To be fair, the pleasure of playing at these illustrious resorts is often worth every penny that you gamble at the tables, or the slots. What follows is a listing of psychological tricks used by casinos to attract players and keep them engrossed in the action:


when one jackpot is hit, news spreads like wildfire across print and online media networks. Casinos don't publicize all the losers that walk through their doors.


if there is one place that ATMs will always work, its casinos. And you won't have to look too hard to find one either. They're everywhere.


the next time you visit a casino, try and spot the exits, elevators, and restrooms. Case closed.


it comes as no surprise that casinos want to keep their patrons happy, and one way to do that is to keep them liquored up!


it's astonishing that players actually believe they have an edge when they are playing one-arm bandits, rolling the dice, or placing bets on the roulette table.


try this next time you're in Vegas; step into a casino and experience the atmosphere, then step outside. Chances are the casino is more fun.


In the 1990s and early 2000s, Las Vegas casinos typically followed a maze layout. As its namesake suggests, the maize layout was designed to confuse players to the point where they don't know how to leave the casino. 

To enhance the confusion, there are no clocks, no windows, and no logical flow to the design. Once you get sucked in to this type of casino design, you have no choice but to gamble or get utterly frustrated. 

By 2010, Las Vegas casino design had changed dramatically. New resorts feature high ceilings, lots of smaller machines, golden rays of sunlight, and an overall feeling of comfort and excitement. 

Rather than confusing players through the design, the playground-style casino design makes it easier for players to participate in a high-class gaming experience. Studies suggest that playground-style casino design actually encourages players to gamble more by reducing the negative feelings associated with losing.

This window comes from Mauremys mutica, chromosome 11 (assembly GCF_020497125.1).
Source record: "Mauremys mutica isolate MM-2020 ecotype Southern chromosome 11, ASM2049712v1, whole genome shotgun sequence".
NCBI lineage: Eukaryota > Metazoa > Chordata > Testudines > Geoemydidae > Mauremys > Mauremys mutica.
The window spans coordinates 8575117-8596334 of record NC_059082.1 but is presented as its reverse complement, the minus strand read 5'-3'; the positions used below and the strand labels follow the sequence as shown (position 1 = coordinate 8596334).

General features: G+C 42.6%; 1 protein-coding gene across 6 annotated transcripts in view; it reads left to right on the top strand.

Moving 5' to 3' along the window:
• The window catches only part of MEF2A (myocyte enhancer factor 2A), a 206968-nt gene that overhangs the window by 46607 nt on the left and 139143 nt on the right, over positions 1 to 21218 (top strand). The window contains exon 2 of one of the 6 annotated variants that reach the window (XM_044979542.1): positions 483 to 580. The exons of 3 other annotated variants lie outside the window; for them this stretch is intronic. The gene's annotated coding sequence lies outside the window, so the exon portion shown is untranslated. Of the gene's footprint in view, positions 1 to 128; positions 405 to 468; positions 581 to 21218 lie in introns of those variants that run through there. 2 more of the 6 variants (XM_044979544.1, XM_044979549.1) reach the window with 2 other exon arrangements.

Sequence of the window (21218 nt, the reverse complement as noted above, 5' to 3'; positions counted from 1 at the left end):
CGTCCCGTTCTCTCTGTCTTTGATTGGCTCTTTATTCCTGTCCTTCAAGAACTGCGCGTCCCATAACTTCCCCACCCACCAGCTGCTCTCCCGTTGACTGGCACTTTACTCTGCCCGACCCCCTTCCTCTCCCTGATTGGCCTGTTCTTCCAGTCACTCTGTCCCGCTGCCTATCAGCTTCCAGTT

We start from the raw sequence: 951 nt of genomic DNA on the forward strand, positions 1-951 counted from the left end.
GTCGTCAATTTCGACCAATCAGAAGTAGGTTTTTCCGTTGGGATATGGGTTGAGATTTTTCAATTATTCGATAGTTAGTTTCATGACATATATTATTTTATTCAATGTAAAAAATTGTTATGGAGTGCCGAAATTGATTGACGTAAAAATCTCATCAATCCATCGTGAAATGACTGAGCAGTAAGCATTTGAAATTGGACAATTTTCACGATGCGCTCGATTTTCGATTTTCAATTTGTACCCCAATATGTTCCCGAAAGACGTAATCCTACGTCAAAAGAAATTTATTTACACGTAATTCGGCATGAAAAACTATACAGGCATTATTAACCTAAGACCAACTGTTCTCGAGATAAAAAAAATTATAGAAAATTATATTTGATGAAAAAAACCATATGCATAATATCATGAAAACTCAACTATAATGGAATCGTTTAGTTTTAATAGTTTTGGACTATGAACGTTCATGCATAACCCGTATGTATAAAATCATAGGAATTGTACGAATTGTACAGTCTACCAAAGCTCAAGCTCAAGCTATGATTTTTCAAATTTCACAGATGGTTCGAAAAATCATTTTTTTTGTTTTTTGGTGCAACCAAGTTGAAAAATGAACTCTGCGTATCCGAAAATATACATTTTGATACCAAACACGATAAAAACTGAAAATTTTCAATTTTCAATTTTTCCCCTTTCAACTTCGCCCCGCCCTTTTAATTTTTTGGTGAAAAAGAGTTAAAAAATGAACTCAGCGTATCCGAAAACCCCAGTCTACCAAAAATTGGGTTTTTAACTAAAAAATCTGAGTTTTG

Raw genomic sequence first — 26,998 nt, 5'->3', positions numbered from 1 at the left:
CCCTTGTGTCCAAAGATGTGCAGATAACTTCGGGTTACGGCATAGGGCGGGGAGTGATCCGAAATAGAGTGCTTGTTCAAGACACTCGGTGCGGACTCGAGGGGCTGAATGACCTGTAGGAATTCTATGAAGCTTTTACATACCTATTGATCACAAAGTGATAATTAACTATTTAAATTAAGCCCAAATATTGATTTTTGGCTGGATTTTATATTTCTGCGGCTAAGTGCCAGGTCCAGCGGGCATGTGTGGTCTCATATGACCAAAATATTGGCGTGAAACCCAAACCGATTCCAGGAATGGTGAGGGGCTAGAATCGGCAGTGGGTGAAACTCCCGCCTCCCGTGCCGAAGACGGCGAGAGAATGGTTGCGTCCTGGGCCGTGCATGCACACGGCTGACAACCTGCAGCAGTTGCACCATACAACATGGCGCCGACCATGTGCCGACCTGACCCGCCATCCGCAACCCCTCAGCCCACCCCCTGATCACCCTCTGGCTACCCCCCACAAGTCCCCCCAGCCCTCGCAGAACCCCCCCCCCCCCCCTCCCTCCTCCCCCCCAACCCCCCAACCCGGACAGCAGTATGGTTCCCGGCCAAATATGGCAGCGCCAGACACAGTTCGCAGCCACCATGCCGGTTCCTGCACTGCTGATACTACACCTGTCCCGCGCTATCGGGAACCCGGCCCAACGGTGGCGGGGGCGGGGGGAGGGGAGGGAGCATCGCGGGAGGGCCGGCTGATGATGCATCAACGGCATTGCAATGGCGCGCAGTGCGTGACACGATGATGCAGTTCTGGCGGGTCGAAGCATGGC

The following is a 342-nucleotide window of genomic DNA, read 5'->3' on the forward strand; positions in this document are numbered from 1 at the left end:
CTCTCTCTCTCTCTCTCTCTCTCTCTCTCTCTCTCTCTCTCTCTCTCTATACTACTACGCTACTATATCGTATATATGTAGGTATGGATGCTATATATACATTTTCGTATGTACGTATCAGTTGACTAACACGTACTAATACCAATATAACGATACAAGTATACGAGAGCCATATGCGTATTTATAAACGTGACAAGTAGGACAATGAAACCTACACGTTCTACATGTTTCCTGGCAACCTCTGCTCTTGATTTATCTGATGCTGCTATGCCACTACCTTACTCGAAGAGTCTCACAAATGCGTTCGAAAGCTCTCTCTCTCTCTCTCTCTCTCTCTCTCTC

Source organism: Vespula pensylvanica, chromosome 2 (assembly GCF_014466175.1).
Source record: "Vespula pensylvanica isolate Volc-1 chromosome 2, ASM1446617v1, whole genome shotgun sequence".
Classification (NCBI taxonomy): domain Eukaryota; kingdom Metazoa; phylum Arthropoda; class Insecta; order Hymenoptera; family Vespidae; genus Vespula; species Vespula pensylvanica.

Players may believe that casinos are designed to be confusing, but new studies suggest that it’s the games which are simply too absorbing.

Nowadays, casino design favors clusters of slot machine games which are more social by nature. The old school approach of rows of machines were restrictive and less profitable for casinos. As for casino gaming tables, the more people the merrier. 

Clusters of people tend to invite curious players to participate in the gaming action. This is why casino psychology is so effective at craps tables, roulette tables, and baccarat tables. 


The notable absence of clocks on the walls of casinos has been a subject of intense debate. Are clocks really a deterrent to gameplay? The answer is unequivocal: if people see clocks, they are more likely to quit playing when it's late, interrupt their gaming sessions at mealtime, or plan to see afternoon and evening shows. 

The casino is naturally against interrupting gaming sessions for any reason – since profitability is derived from the table games, card games, and slot machine games. The use of colors is equally important; studies suggest that red lights and rapid-play music encourages more gambling per hour than white lights and little or no music.

Casino psychology is rooted in player numbers. But it's not quite what you are thinking – sometimes, the presence of fewer players encourages more gambling activity. Players with inhibitions feel free to play their natural game when fewer people are present. 

By the same token, there are certain games like craps and roulette which tend to attract large numbers of players when there are plenty of crowds present. The olfactory elements are also a powerful enticement for players. Believe it or not, casinos use scent to invigorate the gaming environment, attracting scores of players in the process.

That’s a wrap! The ins and outs of casino psychology for players who want to know how casinos really work.

About the Author

With digital marketing strategies in his blood, Louis Wheeler has traveled around the world, exploring gambling cultures and gaining experience in casino games from 2003. If you are in a casino anywhere around the planet, you may find him right next to you, playing blackjack, roulette or texas hold'em.